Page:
----- Original Message ----- 
From: "Ian Grigg" <[EMAIL PROTECTED]>
Sent: Saturday, October 11, 2003 1:22 PM
Subject: Re: NCipher Takes Hardware Security To Network Level

> Is there any reason to believe that people who
> know nothing about security can actually evaluate
> questions about security?

Actually, there are reasons to believe that they won't be able to, just as I
would not be qualified to evaluate the functionality of a sewage pump
(except from the perspective of "it seems to work").

> And, independant assessors are generally subvertable
> by special interests (mostly, the large incumbents
> encourage independant assessors to raise barriers
> to keep out low cost providers).  Hence, Peter's
> points.  This is a very normal economic pattern, in
> fact, it is the expected result.

I take the counter view, assuming that a independent assessor can be found
that is truly independent, that assessor helps the small companies _more_
than the larger ones. To make a pointed example I will use a current
situation (which I am active in).

Trust Laboratories is a software assurance firm, whose first service is the
assurance of PKCS #11 modules. From the marketting perspective the large
incumbents (e.g. nCipher which started this conversation) have little
incentive to seek such assurances, they already have a solid lock on the
market, and the brand recognition to keep it that way. The small companies
though have a much stronger incentive, with an assurance they can hint and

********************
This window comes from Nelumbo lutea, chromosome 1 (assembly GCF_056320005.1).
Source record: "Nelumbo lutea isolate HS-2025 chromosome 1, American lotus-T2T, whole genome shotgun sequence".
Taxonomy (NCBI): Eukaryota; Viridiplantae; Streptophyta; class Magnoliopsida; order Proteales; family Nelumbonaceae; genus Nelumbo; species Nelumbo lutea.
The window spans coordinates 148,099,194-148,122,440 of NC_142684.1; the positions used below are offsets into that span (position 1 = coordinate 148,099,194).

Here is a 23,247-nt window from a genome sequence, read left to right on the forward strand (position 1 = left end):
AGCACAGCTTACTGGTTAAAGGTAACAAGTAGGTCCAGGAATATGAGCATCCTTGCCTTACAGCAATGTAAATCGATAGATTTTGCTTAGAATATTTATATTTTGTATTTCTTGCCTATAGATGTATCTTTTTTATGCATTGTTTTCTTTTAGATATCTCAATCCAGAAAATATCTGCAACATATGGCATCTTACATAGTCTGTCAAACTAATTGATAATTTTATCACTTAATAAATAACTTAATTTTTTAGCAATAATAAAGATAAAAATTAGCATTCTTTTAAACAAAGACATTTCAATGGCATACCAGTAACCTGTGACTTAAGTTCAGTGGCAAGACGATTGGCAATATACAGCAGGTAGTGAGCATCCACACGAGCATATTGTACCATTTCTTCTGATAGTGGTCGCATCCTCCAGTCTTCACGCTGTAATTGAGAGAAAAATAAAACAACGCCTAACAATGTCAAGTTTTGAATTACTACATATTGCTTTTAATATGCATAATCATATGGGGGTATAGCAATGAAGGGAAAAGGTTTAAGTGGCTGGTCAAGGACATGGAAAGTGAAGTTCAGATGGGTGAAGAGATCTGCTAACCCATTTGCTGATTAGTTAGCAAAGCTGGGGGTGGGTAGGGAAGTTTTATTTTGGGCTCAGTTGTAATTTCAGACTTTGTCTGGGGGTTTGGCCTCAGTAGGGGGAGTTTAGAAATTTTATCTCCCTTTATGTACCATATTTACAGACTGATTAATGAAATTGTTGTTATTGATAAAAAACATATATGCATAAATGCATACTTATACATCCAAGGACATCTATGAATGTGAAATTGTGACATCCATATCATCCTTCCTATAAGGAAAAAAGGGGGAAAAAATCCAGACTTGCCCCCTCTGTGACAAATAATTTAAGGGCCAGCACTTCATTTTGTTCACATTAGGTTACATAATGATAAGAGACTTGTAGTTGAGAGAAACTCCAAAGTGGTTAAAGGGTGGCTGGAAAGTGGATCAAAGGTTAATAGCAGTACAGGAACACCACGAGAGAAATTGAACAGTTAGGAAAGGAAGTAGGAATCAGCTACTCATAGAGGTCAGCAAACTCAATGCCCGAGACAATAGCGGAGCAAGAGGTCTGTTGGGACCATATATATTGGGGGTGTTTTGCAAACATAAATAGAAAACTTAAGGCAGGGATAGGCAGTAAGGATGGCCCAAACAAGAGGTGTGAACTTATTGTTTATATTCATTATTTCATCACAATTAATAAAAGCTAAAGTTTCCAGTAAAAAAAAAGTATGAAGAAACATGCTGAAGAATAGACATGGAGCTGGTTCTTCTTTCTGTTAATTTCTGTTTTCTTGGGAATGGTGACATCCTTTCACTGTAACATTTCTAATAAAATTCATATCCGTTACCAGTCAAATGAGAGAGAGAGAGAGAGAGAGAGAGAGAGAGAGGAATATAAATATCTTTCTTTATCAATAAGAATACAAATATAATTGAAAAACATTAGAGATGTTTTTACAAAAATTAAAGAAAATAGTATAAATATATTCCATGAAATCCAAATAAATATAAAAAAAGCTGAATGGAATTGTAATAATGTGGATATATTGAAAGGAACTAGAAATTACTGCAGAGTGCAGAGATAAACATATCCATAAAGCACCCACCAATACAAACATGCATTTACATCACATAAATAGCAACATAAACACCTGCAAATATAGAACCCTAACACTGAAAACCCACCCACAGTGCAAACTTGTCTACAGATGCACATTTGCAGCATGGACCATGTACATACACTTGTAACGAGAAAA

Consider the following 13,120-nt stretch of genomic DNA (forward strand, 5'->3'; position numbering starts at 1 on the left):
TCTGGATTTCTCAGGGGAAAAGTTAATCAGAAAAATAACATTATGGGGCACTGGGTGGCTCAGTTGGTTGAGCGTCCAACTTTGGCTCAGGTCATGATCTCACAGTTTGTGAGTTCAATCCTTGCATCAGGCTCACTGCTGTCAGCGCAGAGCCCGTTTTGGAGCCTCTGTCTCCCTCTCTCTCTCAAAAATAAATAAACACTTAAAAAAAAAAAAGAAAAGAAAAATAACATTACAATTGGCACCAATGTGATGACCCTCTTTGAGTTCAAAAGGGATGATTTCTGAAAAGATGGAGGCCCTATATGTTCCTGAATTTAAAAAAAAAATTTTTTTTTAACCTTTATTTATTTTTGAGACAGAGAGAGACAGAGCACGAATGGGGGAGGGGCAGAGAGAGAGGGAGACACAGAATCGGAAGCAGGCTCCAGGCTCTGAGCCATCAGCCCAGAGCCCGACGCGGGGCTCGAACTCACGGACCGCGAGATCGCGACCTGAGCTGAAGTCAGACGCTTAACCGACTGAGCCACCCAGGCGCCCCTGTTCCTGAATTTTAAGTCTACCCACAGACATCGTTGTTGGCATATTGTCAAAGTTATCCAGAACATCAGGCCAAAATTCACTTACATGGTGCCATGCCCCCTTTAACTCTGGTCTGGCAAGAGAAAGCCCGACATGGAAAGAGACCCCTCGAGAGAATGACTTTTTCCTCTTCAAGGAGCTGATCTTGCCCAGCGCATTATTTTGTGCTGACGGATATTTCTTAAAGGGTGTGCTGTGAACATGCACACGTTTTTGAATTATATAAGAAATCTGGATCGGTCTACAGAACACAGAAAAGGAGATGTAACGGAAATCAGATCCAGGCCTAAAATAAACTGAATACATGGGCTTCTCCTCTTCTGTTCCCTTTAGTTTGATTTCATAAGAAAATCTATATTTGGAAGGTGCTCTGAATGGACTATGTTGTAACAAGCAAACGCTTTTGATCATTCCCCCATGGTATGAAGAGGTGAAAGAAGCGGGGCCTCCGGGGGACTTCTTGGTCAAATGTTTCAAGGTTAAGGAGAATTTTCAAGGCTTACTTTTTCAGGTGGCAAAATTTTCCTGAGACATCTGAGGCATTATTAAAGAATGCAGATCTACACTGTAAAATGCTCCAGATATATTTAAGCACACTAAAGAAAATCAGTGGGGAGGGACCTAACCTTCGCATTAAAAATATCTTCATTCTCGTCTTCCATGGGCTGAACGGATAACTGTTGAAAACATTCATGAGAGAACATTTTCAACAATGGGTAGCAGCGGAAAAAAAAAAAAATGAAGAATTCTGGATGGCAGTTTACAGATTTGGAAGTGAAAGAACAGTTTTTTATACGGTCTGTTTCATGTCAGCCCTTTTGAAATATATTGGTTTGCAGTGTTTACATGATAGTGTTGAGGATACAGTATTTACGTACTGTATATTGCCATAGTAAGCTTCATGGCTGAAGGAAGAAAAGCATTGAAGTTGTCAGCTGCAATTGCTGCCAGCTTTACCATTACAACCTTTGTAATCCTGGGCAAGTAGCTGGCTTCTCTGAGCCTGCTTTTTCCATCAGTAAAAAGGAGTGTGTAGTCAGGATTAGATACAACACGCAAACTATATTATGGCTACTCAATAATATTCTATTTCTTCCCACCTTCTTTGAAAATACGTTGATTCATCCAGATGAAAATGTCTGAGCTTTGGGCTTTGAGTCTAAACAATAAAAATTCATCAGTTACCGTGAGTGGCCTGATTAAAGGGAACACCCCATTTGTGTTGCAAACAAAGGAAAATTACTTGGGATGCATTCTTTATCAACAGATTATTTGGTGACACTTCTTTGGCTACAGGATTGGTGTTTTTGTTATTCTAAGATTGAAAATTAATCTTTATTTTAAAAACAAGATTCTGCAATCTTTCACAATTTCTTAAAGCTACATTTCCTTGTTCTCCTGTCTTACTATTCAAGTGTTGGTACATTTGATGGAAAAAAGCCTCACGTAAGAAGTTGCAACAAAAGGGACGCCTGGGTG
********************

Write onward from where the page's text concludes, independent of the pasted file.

in some cases maybe even outright claim technological superiority over the
encumbents, giving them a strong road into the market. The only purpose the
encumbents have for such assurances is combatting the small companies
assurances (not that I wouldn't love to have nCipher as a customer, I think
it would lend a great deal of credibility to the assurance, as well as
solidifying their marketshare against the under-developed technologies).

> So, right now, I'd say the answer to that question
> is that there is no way for someone who knows nothing
> about security to objectively evaluate a security
> product.

That will likely always be the case. In order to judge what level of
security is required they simply must have some knowledge of security.
Otherwise it is very much like asking John Smith what Ian Grigg's favorite
food is, (a typical) John Smith simply does not have the knowledge to give a
useful answer.

Trust Laboratories
Changing Software Development

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